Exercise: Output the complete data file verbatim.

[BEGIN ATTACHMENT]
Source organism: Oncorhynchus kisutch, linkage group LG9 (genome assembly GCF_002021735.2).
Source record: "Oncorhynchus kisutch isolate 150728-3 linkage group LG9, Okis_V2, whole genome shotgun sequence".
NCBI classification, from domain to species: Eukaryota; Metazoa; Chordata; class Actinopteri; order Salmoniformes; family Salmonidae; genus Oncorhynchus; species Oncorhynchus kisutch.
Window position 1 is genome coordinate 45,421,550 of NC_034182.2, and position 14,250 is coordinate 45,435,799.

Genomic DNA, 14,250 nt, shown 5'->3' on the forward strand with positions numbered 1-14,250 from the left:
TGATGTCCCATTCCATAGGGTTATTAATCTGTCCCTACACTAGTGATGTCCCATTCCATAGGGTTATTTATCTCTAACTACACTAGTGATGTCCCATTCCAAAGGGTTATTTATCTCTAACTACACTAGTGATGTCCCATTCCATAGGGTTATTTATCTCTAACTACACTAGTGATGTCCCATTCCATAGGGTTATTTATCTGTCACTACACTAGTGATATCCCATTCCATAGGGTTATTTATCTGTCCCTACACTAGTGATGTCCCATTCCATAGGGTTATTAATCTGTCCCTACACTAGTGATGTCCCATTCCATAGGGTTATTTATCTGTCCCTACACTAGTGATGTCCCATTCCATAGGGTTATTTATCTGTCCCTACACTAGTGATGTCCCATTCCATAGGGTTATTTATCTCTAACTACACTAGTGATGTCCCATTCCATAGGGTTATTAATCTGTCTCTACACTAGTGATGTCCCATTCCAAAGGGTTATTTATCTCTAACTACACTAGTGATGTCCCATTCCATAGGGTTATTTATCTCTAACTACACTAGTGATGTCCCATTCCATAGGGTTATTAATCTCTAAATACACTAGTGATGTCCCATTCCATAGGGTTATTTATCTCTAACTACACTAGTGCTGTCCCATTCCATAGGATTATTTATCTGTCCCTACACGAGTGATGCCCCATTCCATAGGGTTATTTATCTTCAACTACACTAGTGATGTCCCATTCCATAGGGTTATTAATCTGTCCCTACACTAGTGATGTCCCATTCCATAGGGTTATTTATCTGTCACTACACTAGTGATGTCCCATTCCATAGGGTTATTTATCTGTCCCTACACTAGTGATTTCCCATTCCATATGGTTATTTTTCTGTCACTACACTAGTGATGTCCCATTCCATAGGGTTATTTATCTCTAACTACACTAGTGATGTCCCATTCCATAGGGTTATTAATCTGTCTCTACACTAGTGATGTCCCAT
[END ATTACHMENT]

Source organism: Oncorhynchus kisutch, linkage group LG9 (genome assembly GCF_002021735.2).
Source record: "Oncorhynchus kisutch isolate 150728-3 linkage group LG9, Okis_V2, whole genome shotgun sequence".
NCBI classification, from domain to species: Eukaryota; Metazoa; Chordata; class Actinopteri; order Salmoniformes; family Salmonidae; genus Oncorhynchus; species Oncorhynchus kisutch.
Window position 1 is genome coordinate 45,421,550 of NC_034182.2, and position 14,250 is coordinate 45,435,799.

Genomic DNA, 14,250 nt, shown 5'->3' on the forward strand with positions numbered 1-14,250 from the left:
TGATGTCCCATTCCATAGGGTTATTAATCTGTCCCTACACTAGTGATGTCCCATTCCATAGGGTTATTTATCTCTAACTACACTAGTGATGTCCCATTCCAAAGGGTTATTTATCTCTAACTACACTAGTGATGTCCCATTCCATAGGGTTATTTATCTCTAACTACACTAGTGATGTCCCATTCCATAGGGTTATTTATCTGTCACTACACTAGTGATATCCCATTCCATAGGGTTATTTATCTGTCCCTACACTAGTGATGTCCCATTCCATAGGGTTATTAATCTGTCCCTACACTAGTGATGTCCCATTCCATAGGGTTATTTATCTGTCCCTACACTAGTGATGTCCCATTCCATAGGGTTATTTATCTGTCCCTACACTAGTGATGTCCCATTCCATAGGGTTATTTATCTCTAACTACACTAGTGATGTCCCATTCCATAGGGTTATTAATCTGTCTCTACACTAGTGATGTCCCATTCCAAAGGGTTATTTATCTCTAACTACACTAGTGATGTCCCATTCCATAGGGTTATTTATCTCTAACTACACTAGTGATGTCCCATTCCATAGGGTTATTAATCTCTAAATACACTAGTGATGTCCCATTCCATAGGGTTATTTATCTCTAACTACACTAGTGCTGTCCCATTCCATAGGATTATTTATCTGTCCCTACACGAGTGATGCCCCATTCCATAGGGTTATTTATCTTCAACTACACTAGTGATGTCCCATTCCATAGGGTTATTAATCTGTCCCTACACTAGTGATGTCCCATTCCATAGGGTTATTTATCTGTCACTACACTAGTGATGTCCCATTCCATAGGGTTATTTATCTGTCCCTACACTAGTGATTTCCCATTCCATATGGTTATTTTTCTGTCACTACACTAGTGATGTCCCATTCCATAGGGTTATTTATCTCTAACTACACTAGTGATGTCCCATTCCATAGGGTTATTAATCTGTCTCTACACTAGTGATGTCCCAT